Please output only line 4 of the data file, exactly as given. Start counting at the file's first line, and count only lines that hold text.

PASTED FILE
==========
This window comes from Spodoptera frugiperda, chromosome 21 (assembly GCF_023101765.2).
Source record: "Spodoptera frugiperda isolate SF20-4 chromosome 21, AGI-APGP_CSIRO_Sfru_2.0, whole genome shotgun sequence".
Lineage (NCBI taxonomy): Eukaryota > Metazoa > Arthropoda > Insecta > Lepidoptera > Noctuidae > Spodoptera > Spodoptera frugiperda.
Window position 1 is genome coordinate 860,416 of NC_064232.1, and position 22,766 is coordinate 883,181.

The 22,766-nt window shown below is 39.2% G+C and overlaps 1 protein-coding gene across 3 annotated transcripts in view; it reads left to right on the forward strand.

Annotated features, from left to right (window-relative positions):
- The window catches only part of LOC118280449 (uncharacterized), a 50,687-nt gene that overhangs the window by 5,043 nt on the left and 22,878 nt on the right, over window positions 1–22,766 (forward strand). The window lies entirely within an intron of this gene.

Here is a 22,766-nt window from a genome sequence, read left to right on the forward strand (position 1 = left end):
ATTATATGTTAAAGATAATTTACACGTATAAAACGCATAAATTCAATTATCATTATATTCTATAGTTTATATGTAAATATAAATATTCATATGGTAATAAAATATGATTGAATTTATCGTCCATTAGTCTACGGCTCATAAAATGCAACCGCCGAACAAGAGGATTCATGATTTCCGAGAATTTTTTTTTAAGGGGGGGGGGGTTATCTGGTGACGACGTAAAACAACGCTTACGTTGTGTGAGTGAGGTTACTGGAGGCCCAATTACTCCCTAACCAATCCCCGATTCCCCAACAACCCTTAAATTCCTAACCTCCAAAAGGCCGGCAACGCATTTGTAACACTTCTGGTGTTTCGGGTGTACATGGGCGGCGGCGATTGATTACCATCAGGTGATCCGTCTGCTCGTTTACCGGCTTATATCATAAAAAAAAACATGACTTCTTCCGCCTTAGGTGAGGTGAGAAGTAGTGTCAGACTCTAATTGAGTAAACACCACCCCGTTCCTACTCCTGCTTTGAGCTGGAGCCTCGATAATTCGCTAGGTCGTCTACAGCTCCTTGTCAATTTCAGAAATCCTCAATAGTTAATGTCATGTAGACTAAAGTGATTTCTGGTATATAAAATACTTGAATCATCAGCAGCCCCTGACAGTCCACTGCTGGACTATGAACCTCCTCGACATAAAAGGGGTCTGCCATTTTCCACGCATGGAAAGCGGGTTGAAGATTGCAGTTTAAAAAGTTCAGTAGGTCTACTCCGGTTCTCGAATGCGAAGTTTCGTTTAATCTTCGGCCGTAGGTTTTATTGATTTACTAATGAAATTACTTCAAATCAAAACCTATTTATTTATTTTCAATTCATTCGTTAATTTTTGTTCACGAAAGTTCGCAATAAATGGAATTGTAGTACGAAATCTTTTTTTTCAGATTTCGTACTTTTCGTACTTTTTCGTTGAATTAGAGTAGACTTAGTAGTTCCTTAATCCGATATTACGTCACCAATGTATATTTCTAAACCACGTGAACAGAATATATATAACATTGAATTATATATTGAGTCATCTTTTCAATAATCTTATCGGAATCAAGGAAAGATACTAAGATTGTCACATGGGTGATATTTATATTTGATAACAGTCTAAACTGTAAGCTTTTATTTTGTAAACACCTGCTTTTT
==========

Window position 1 is genome coordinate 860,416 of NC_064232.1, and position 22,766 is coordinate 883,181.